I learned this first-hand as I started up a long freeway ramp. I hit the mDrive’s “Perform” button, telling the transmission and engine I needed extra horsepower. The mDrive switched to a more aggressive gear selection and shift sequence while the MP8 diesel churned out additional horsepower. Once at cruising speed, the mDrive disengaged the boosted performance mode and we settled in for a long drive west.
It was on long descents where I gained a full appreciation of the mDrive. After letting me fan the brakes down a few long grades as a warm-up, McKenna suggested letting the transmission hold us on the next one. At the next crest, I manually downshifted from 12th to 11th gear. The engine brake, working with the transmission, kept my desired speed.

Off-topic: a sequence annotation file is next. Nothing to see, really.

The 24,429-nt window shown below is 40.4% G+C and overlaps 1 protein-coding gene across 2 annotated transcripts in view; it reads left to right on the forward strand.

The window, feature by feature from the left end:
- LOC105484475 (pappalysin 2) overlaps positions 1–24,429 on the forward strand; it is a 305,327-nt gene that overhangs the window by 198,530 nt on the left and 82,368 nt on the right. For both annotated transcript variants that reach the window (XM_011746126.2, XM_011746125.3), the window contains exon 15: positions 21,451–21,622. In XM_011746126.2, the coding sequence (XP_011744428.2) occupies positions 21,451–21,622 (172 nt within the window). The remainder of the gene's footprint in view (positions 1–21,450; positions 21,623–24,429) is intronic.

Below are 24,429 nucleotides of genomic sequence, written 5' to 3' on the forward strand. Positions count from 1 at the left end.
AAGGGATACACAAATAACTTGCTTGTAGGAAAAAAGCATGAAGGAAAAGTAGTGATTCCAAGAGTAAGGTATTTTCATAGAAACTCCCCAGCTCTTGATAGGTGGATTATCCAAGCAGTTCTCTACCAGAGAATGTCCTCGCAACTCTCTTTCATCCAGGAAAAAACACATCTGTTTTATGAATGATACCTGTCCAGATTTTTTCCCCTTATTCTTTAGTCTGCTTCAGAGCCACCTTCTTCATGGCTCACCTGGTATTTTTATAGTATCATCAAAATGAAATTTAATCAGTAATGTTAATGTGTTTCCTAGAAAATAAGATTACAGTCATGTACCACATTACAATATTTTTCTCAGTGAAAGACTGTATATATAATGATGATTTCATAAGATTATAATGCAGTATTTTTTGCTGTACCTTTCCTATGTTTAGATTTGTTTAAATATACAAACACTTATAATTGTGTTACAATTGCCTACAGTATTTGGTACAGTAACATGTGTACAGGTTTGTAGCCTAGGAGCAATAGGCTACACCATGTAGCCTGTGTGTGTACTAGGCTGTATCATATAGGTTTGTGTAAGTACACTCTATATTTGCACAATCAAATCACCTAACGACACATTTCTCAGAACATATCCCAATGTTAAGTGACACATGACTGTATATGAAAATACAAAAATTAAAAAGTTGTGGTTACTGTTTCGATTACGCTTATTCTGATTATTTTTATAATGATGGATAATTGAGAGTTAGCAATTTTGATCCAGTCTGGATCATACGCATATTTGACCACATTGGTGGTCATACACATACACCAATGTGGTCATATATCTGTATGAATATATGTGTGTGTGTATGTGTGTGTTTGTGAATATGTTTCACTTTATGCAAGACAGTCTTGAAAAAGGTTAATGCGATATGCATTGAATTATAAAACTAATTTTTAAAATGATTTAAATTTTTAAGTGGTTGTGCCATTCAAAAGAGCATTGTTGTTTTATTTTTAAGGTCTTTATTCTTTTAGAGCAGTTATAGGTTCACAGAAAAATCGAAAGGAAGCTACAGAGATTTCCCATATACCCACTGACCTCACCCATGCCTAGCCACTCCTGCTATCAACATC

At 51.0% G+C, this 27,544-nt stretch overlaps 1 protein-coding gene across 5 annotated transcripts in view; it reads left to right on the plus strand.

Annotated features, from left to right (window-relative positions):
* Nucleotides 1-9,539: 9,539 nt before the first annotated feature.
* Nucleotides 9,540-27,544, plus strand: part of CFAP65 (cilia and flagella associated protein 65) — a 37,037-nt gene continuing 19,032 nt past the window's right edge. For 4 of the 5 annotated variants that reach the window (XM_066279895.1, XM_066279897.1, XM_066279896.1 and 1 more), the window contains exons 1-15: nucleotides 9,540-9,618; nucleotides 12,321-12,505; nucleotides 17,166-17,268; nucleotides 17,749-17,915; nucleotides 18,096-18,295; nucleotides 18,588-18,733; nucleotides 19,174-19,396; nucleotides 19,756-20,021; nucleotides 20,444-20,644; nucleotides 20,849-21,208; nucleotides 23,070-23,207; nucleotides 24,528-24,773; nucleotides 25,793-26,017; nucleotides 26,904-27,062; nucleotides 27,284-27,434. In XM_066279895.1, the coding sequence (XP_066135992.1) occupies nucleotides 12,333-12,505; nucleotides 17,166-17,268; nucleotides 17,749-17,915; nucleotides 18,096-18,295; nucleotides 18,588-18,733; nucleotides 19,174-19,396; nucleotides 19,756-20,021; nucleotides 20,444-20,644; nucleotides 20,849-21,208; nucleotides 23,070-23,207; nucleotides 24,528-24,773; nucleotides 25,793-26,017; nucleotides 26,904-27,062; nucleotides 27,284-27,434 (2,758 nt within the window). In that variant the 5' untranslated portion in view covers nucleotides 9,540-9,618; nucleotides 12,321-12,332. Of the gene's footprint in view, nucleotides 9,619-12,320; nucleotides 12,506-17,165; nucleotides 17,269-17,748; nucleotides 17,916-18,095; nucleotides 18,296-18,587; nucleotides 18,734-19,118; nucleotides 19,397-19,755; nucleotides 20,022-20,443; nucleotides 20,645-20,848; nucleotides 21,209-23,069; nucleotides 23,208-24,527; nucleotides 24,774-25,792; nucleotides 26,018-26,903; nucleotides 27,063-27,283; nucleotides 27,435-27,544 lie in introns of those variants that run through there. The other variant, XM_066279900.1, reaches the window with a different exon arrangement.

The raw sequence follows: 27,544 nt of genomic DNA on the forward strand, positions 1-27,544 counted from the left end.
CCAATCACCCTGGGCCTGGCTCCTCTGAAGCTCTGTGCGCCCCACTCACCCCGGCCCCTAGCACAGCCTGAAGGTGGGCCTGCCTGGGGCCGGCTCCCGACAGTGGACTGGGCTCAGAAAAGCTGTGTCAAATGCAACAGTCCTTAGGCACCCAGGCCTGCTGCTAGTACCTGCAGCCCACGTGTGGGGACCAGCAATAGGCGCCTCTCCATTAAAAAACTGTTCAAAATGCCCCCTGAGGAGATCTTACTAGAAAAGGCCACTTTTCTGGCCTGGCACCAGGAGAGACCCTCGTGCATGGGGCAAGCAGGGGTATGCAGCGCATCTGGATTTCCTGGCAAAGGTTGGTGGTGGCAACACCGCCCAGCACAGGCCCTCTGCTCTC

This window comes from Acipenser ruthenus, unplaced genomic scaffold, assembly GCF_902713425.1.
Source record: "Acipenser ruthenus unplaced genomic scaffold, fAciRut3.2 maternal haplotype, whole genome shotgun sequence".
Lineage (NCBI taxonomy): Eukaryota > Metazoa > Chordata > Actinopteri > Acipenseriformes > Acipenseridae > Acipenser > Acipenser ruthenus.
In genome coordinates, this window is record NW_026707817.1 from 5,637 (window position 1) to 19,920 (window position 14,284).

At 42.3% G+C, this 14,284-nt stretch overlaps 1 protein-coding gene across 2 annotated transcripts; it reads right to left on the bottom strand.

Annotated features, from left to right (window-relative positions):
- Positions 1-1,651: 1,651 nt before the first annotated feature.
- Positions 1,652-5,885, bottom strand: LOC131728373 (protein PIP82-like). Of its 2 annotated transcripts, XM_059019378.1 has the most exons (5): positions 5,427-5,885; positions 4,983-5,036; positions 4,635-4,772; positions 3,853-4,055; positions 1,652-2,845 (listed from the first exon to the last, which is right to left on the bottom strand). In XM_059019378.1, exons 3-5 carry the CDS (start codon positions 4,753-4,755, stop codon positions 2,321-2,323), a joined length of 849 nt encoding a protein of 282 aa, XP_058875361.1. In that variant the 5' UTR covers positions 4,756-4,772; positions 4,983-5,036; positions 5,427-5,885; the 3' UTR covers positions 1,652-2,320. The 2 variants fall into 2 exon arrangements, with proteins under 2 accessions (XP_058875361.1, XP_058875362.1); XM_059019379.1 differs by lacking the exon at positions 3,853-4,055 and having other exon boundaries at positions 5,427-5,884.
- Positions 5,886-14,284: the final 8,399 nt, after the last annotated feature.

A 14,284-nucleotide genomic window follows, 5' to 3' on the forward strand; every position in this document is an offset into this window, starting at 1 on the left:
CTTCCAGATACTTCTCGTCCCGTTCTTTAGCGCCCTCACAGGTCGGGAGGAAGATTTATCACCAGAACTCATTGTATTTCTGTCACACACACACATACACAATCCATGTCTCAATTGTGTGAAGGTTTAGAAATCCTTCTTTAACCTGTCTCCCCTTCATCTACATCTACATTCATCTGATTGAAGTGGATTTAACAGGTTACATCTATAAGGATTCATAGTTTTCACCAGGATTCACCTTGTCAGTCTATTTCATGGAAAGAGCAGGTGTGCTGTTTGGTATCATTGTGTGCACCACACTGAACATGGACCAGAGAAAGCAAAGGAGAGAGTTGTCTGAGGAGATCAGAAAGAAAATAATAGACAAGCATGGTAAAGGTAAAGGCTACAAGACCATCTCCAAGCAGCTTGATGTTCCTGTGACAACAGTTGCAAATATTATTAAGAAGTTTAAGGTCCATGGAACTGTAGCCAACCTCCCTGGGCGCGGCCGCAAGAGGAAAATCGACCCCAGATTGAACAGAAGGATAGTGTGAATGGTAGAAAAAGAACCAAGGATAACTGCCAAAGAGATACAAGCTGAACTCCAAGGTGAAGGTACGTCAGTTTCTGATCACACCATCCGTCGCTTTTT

My foot hovered over the brake pedal, waiting to pounce if our speed started to get away from me, but this transmission held its own. On a few really steep grades, an additional downshift to 10th gear was in order, and the mDrive easily met the challenge.
It was just as effective when climbing. It downshifted as needed with no casting about for the right gear. And once we were on the western edge of the Smokies, the mDrive worked with the cruise control, engine and engine brake to maintain speed without engine over-revs or sudden spikes in fuel use. All told, it’s a slick, intuitive system.
Transmission type: Two-pedal automated manual
Forward gears: 12
Maximum torque input capacity: 1,920 lb.-ft.
Transmission oil change interval: 500,000 miles
Automatic transmission fluid: 15 liters/75w80 synthetic for initial fill and replacement